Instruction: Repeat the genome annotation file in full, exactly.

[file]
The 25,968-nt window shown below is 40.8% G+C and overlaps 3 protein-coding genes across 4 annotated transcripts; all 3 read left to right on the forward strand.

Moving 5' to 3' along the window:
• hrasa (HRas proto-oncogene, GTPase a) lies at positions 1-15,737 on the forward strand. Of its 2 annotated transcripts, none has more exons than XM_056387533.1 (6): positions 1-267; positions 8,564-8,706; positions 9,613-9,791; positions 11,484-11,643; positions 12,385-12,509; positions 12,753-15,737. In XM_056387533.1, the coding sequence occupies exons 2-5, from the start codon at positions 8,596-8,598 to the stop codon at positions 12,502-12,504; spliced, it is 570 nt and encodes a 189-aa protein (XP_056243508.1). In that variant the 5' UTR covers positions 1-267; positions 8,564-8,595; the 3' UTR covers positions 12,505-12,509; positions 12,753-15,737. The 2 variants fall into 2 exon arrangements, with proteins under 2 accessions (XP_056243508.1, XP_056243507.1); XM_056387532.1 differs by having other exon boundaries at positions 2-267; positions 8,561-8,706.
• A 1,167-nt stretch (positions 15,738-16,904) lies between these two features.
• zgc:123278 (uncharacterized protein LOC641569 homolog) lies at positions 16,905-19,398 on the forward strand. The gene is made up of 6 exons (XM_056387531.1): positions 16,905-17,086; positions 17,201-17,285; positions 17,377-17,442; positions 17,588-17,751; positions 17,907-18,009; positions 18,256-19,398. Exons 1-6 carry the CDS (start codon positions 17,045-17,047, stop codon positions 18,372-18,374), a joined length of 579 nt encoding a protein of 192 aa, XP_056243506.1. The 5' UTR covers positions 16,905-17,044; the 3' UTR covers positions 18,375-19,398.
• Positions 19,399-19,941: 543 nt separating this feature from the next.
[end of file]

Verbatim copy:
The 25,968-nt window shown below is 40.8% G+C and overlaps 3 protein-coding genes across 4 annotated transcripts; all 3 read left to right on the forward strand.

Moving 5' to 3' along the window:
• hrasa (HRas proto-oncogene, GTPase a) lies at positions 1-15,737 on the forward strand. Of its 2 annotated transcripts, none has more exons than XM_056387533.1 (6): positions 1-267; positions 8,564-8,706; positions 9,613-9,791; positions 11,484-11,643; positions 12,385-12,509; positions 12,753-15,737. In XM_056387533.1, the coding sequence occupies exons 2-5, from the start codon at positions 8,596-8,598 to the stop codon at positions 12,502-12,504; spliced, it is 570 nt and encodes a 189-aa protein (XP_056243508.1). In that variant the 5' UTR covers positions 1-267; positions 8,564-8,595; the 3' UTR covers positions 12,505-12,509; positions 12,753-15,737. The 2 variants fall into 2 exon arrangements, with proteins under 2 accessions (XP_056243508.1, XP_056243507.1); XM_056387532.1 differs by having other exon boundaries at positions 2-267; positions 8,561-8,706.
• A 1,167-nt stretch (positions 15,738-16,904) lies between these two features.
• zgc:123278 (uncharacterized protein LOC641569 homolog) lies at positions 16,905-19,398 on the forward strand. The gene is made up of 6 exons (XM_056387531.1): positions 16,905-17,086; positions 17,201-17,285; positions 17,377-17,442; positions 17,588-17,751; positions 17,907-18,009; positions 18,256-19,398. Exons 1-6 carry the CDS (start codon positions 17,045-17,047, stop codon positions 18,372-18,374), a joined length of 579 nt encoding a protein of 192 aa, XP_056243506.1. The 5' UTR covers positions 16,905-17,044; the 3' UTR covers positions 18,375-19,398.
• Positions 19,399-19,941: 543 nt separating this feature from the next.